(Photo: Susan and Travis Wright, Norman Wells bee-keepers)
Norman Wells has been buzzing with activity this season, literally. For the first time, beehives are being kept in the community.
Travis and Susan Wright are the proud caretakers and harvesters of what may be the most northern beehives in the world. They harvested their first batch of what they’ve dubbed Bush Pilot Honey earlier this month.
Travis is a full time bush pilot and the duo felt it was fitting to name the honey in celebration of the job he holds in common with his bees: flying around the north collecting and delivering goods.
The couple has been mentored through their journey by Matt Vincent, a fellow beekeeper from Yellowknife who has been able to provide tips and tricks for the Wrights.
Sampling and Studying the Sweet Stuff
“It’s best honey I’ve ever had in my life,” Susan says. “The taste is so unique; the bees feed off local wild flowers such as wild red clover, fireweed and goldenrod. The added bonus is that the honey is 100% organic."
"Originally, we wanted to get into honey production as a matter of curiosity,” Travis adds, “to see if it would or could work in Norman Wells. We were curious if we would be able to produce honey and if the season would be long enough; and with enough wildflowers to sustain a hive or two. If it did, we could take steps to having a steady stream of locally produced and chemical-free sweetener, right in our backyard. Overall, it's been a successful first year.”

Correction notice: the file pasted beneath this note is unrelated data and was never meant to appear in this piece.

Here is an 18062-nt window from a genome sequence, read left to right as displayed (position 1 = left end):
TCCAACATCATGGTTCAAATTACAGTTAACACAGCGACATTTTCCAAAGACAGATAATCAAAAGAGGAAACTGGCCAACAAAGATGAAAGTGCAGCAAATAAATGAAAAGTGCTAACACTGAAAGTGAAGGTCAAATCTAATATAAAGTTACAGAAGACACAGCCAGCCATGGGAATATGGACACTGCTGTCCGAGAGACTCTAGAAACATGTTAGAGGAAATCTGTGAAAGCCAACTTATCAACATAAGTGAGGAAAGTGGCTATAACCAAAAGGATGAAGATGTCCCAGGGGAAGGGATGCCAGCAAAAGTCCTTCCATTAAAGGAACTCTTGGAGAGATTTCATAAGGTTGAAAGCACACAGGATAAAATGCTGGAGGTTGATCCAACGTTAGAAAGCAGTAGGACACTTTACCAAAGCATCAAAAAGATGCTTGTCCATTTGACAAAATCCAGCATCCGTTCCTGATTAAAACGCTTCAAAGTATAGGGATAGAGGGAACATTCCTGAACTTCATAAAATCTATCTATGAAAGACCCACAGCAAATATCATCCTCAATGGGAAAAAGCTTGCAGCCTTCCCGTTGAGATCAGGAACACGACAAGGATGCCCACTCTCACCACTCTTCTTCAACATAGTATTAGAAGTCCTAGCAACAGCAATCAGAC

The couple is also planning to use the honey as a natural immune booster during allergy season. “We learned that if you consume honey produced in your area, it may provide an immunity to pollen-based allergies,” Travis notes.
The Department of Industry, Tourism and Investment provided funding to subsidize the cost of flying the bees and hive equipment to Norman Wells under Growing Forward 2.
Honey to Debut at Norman Wells’ Farmers Market
Locals and visitors in Norman Wells can pick up their Bush Pilot Honey at the Norman Wells Farmers Market on August 26, 2017. Susan expects to have about 50 jars available from their inaugural season. If all goes well, the couple hopes to expand the beehive operations next year.
Project Made Possible is an ongoing ITI blog series celebrating the achievements of NWT residents and businesses. ITI offers many programs and services to support economic development and growth. This series shares the many faces, stories and achievements that reflect their success.